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Brazil Lula’s Empty Promises

 Brazil Lula's Empty Promises

By vetoing what had
been accorded, the Brazilian President
demoralizes his leaders and transforms future agreements into
empty promises, and shows contempt in the way Congress is
treated. Elected on social promises, Lula now distances himself
from the pledges and the trends occurring around the world.
By Cristovam
Buarque

In a recent debate in the United States, a consensus was reached as to the
need of a Social Shock in the Latin-American continent: a set of measures
to confront the social tragedy.

International institutions—including
financial, many of which considered conservative—and so-called rightwing
governments already have realized that the existing social scenario cannot
persist, and that it is possible to bring about change by following the economic
restrictions in place.

That alone would suffice
to explain the sad surprise upon learning of President Lula’s veto to the
meek references of a Social Shock, included in the Statute of Budgetary Policies
(LDO) approved by the Congress.

The government, elected
on social promises, now distances itself from the pledges and the trends occurring
around the world. Trends—in part—inspired by the illusion that Brazil
would carry out such change.

Lula’s victory at the
polls awakened the entire world to the need for social investment to combat
the tragedy of poverty. And this administration, this President, does the
opposite of what he has inspired abroad, vetoing our intentions to do in Brazil
what we have stirred throughout the world.

This creates a Sadness
Shock, in lieu of the anticipated Social Shock.

Yet graver is that the
idea of Social Shock and the terms of its inclusion in the LDO were debated
with administration officials themselves, and its leadership in Congress.

The issues were settled
under an agreement, such as the assurance that Congress would vote in favor
of 260 reais (US$ 87) minimum monthly salary. The initial proposal prepared
by the Senate was more ambitious, and it was brought down as a result of negotiations
with Finance Minister Antonio Palocci and his close advisors. House Leaders
Mercadante and Renan Calheiros witnessed these meetings and this agreement.

By vetoing what had been
accorded, the President demoralizes his leaders and his minister, transforms
future agreements into empty promises, and shows contempt in the way Congress
is treated. He unlocks a precedent that will make new deals impossible.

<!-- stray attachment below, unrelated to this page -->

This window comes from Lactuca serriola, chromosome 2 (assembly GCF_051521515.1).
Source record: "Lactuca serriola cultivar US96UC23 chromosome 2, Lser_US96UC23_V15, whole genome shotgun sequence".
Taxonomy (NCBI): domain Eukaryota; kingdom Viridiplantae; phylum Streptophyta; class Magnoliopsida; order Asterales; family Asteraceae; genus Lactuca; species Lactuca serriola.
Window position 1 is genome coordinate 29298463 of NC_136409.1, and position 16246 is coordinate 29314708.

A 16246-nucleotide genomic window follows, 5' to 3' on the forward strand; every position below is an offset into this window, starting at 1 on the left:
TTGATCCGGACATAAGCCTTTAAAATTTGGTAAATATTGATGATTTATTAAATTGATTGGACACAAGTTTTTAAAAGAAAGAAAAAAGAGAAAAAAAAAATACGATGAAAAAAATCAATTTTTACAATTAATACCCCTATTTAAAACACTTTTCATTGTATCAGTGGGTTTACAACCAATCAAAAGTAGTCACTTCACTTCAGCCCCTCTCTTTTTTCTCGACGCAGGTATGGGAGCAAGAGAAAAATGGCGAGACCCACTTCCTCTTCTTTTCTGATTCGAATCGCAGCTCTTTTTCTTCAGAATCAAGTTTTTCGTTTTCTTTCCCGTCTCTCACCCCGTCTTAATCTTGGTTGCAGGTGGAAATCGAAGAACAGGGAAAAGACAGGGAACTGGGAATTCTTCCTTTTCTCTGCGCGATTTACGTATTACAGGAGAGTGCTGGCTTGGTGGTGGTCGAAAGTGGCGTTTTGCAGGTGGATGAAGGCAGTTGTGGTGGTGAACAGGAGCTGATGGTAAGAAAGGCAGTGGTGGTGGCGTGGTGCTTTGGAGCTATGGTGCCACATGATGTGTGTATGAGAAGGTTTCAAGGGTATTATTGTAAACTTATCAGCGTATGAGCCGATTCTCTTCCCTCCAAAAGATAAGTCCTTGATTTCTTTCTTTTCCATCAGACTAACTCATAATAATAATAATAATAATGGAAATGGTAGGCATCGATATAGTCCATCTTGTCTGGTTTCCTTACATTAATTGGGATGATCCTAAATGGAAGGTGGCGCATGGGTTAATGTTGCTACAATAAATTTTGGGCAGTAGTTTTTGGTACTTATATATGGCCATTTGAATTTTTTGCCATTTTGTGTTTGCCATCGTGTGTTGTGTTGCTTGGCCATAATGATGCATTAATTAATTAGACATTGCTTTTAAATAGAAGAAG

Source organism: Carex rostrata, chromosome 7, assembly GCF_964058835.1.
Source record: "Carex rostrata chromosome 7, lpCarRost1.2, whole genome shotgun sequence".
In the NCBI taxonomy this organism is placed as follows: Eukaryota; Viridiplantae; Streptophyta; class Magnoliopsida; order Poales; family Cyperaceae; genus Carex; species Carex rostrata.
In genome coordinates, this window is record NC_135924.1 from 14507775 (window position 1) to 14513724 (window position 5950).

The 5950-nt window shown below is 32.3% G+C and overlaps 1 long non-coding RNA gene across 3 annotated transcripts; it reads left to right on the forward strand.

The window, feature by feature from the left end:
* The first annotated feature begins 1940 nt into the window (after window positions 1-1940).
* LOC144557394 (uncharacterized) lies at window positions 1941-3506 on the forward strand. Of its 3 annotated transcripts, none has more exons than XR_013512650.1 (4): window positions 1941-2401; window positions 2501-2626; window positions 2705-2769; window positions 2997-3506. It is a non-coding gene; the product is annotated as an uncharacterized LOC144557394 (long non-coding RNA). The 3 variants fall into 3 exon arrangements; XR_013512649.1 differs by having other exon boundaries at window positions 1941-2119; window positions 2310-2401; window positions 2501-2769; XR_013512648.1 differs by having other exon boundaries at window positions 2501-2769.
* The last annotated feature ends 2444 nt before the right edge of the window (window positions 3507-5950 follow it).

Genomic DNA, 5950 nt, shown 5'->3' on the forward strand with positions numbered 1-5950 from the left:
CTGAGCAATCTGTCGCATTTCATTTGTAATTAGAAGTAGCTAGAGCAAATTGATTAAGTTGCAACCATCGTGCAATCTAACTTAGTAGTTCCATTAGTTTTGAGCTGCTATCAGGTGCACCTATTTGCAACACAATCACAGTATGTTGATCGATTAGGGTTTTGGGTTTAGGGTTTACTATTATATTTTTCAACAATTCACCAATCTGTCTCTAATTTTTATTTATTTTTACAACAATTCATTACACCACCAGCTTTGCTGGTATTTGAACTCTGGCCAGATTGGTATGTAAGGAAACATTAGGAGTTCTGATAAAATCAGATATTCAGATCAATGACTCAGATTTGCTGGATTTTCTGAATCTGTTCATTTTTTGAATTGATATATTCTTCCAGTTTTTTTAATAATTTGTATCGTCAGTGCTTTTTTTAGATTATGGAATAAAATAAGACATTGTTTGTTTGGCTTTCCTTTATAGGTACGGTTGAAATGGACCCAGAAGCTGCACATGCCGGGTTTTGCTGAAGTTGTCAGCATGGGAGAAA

This creates a Distrust
Shock, in lieu of the promised Social Shock.

Instead of the Social
Shock from this administration, we have an emotional shock of sadness and
distrust. What remains is the perplexing hope in the possibility that the
President made this decision unaware. Either he was not informed of the agreement
or he did not read the veto he signed.

Sad wish. The truth is
the government is once again postponing campaign pledges and fruits of negotiations
in Congress.

Check out the Social Shock
set of measures proposed by Senator Cristovam Buarque, included in the Statute
of Budgetary Policies, vetoed by President Luiz Inácio Lula da Silva:

"Art. 119. The Executive
will implement a series of actions entitled "Social Shock for the Protection
of Low Income Citizens", detailed below:

I. I send to Congress
the bill that enables the initial establishment of the Fund for Maintenance
and Development of Basic Education and Appreciation of Education Professionals—FUNDEB—for
the fiscal year of 2005;

II. Submit to Congress
the program to raise in real terms the value of the minimum monthly salary;

III. Speed up the program
Brazil Literate, aimed at ending young and adult illiteracy by the end of
2007;

IV. Increase the execution
of sanitation projects, in order to provide for the employment of—at
least—500,000 workers;

V. Speed up the implementation
of the Family Scholarship Program, in order to benefit, in the short run,
all families in poverty or extreme poverty, as well as intensify the oversight
of the fulfillment of requirements for eligibility in the program, especially
school attendance by participating children;

VI. Accelerate the implementation
of Communal Drugstores, in an effort to have the whole nation covered within
the next three years;

VII. Pick up the pace
in the execution of the Housing Projects Program, to benefit families and
give a boost to job creation for low income citizens;

VIII. Accelerate the implementation
budgetary measures related to land reform;

IX. Increase the number
of towns to benefit from the Family Health Program, setting out as a goal
the expansion of the program to the entire nation by 2007;

X. Promote the increase
of resources from official credit agencies towards funding the Micro-Loans
Program.

XI. Submit to Congress
a specific program, with objective goals and defined tools, to abolish children’s
work and prostitution; and

XII. Speed up the execution
of programs aimed at providing the people access to quality water."


Cristovam Buarque—cristovam@senador.gov.br—has
a Ph.D. in economics. He is a PT Senator for the Federal District and was
Governor of the Federal District (1995-98) and Minister of Education (2003-04).

Translated
from the Portuguese by Eduardo Assumpção de Queiroz. He is
a freelance translator, with a degree in Business and almost 20 years of
experience working in the fields of economics, communications, social and
political sciences, and sports. He lives in Boca Raton, FL. His email: eaqus@adelphia.net.

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